“This  project is in its final phase which consists of gathering input, from the public and interested parties, at the local and state level before the submission to the National Park Service for official listing on the National Register of Historic Places.”

The 62 page Grande Ballroom National Register Nomination Form can be accessed online at:

As we present the Ballroom in Lansing in Detroit, there is opportunity for public support and comment, which means YOU!

Per the process, there are 3 main ways you can comment on the nomination and the significance of the Grande Ballroom, up to and including the two review board meetings:

1 – By E-mail:  e-mail your comments of support directly to both; and

2 – By  Snail-mail: Letters of support or opposition can be sent to the HDAB and/or the SHPO office and will then become part of the public record.

Historic District Advisory Board

Coleman A. Young Municipal Center

2 Woodward Avenue, Suite 218

Detroit, Mi. 48226

State Historic Preservation Office

735 EAst MIchigan Avenue

P.O. Box 30044

Lansing, Mi, 48909

3 – In Person:

September 13,2018:

Historic District Advisory Board meeting, Certified Local Government Review

4 P.M.  Coleman A. Young Municipal Center

2 Woodward Avenue, Committee of the Whole, 13th Floor, Detroit


September 14, 2018:

State Historic Preservation Office Review Board Meeting

10 a.m. – Board Room – Fourth Floor

Michigan State Housing Development Authority

735 East Michigan, Lansing.



Thanks everyone for your support – let’s make this happen !!!

Leo Early










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Grande Ballroom opens October 27,1928!

“A Most Beautiful Dance Place”

In researching the book The Grande Ballroom – Detroit’s Rock n’ Roll Palace I was only able to speculate, not confirm the official opening date of the Grande Ballroom operation. Thanks to research performed for the nomination to list the Grande on the National Register of Historic Places, the opening dates have been established.

I was aware that A.E. Burns held their retail grand opening the weekend of October 19th and 20th 1928.  However, it was formerly only assumed that the weekend before Halloween would be ideal for a public opening of the dance operation.

Grand Opening 10.27.28

Tiny ads that ran in the Detroit Free Press that week confirm a PUBLIC dance “Grand Opening” Saturday October 27th with “The Victors” dance band. The Victors enjoyed their booking well into the month of November that year.



Tuesday October 30,1928 – First Private Dance

A large banner from the September 11, 1928 Grande construction photograph boasted that the “First dance to be held  at the new ballroom..” was to be private, for the Geo. Monaghan Knights of Columbus. This dance was mentioned the following month in the Free Press.

Detroit Free Press 10.14.28


It also turns out, that same week in 1928 there was a bit of a transportation crisis in Detroit. By court order, “Jitneys” (short framed buses) had been banned from city streets and there was tremendous pressure on the streetcars. Even in 1928 not everyone owned a car. So chances were if you were going out dancing at that new ballroom, you were going by streetcar!

Lines at the Capitol Park – Grand River DSR streetcar line – 10.26.28


All images courtesy The Detroit Free Press.

Special thanks to Todd Walsh – SHPO, Lansing, Mi.









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Bluesbreaker (Grande book excerpt)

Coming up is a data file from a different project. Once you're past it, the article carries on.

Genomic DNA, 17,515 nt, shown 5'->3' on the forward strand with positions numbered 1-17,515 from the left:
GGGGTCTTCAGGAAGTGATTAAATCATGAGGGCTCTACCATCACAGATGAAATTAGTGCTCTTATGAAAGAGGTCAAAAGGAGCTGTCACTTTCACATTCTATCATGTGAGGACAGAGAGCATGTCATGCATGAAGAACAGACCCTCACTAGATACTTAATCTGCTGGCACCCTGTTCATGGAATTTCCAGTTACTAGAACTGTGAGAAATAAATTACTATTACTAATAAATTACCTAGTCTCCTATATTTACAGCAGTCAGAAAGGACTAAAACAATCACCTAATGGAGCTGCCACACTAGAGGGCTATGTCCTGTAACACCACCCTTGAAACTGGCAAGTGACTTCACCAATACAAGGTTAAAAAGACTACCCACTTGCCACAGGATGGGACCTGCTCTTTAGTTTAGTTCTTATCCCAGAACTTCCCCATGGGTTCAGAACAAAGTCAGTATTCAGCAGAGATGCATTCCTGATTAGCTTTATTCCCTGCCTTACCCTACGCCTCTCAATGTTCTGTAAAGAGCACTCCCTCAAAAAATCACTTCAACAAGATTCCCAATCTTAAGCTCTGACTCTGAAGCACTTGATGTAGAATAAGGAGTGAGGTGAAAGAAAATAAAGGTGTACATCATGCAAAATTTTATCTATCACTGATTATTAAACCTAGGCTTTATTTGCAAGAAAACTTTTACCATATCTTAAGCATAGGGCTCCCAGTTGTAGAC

Eric at Olympia - credit Tom Weschler

Eric at Olympia – credit Tom Weschler

The “Godfather of British Blues,” John Mayall, and his Bluesbreakers had been booked for a three-day run at the Grande starting on October 11, 1968. Mayall had been mentor and bandleader to a number of young British guitar upstarts. These had included Eric Clapton, Peter Green (Fleetwood Mac) and his most recent hire, nineteen-year-old Mick Taylor.
Clapton and British super group Cream were in the middle their farewell tour, a nineteen-venue, month-long concert sequence with a stop in Detroit on October 12. The band’s career had skyrocketed to dizzying heights since its first appearance at the Grande one year prior. It was so successful that the BBC reported in 1968 that the group had earned more than the “entire British government’s subsidy to the arts.” The band’s July 1968 Polydor release Wheels of Fire was the world’s first double LP ever to go platinum. Cream virtually filled the fifteen-thousand-seat Olympia Stadium that Saturday. The group’s unprecedented popularity raised its Detroit guarantee to $22,000, plus 60 percent of the gross over $40,000. Potential profits and attendance were roughly ten times what the Grande’s 1,500-person capacity could offer.
At the Grande that Saturday night, the local trio Third Power had thoroughly warmed up the audience, and by midnight, Mayall and his group were well into their set. Unlike the previous evening, there was a buzz building in the audience that night. Grande regulars and cognoscenti were aware that Cream and Clapton were playing at the Old Red Barn just down Grand River. At three dollars a ticket, John Mayall was a less expensive option, and some speculated about what might occur, considering the proximity of the two concerts. Just as Saturday turned into Sunday, some noticed Russ Gibb and a companion standing at the top of the stage stairs to the right of the audience. Edging forward from beside the Altec-Lansing speakers, Russ’s guest began to talk to Mayall as he played. The audience began stirring, and some rose to their feet. What they saw was the twenty-four-year-old guitarist from Cream asking permission to sit in with his old mates. Rick Patrny recalled, “I recognized Clapton. I jumped up and started poking the people around me saying, ‘Look it’s Clapton, it’s Clapton’ a number of people told me to shut up and sit down.”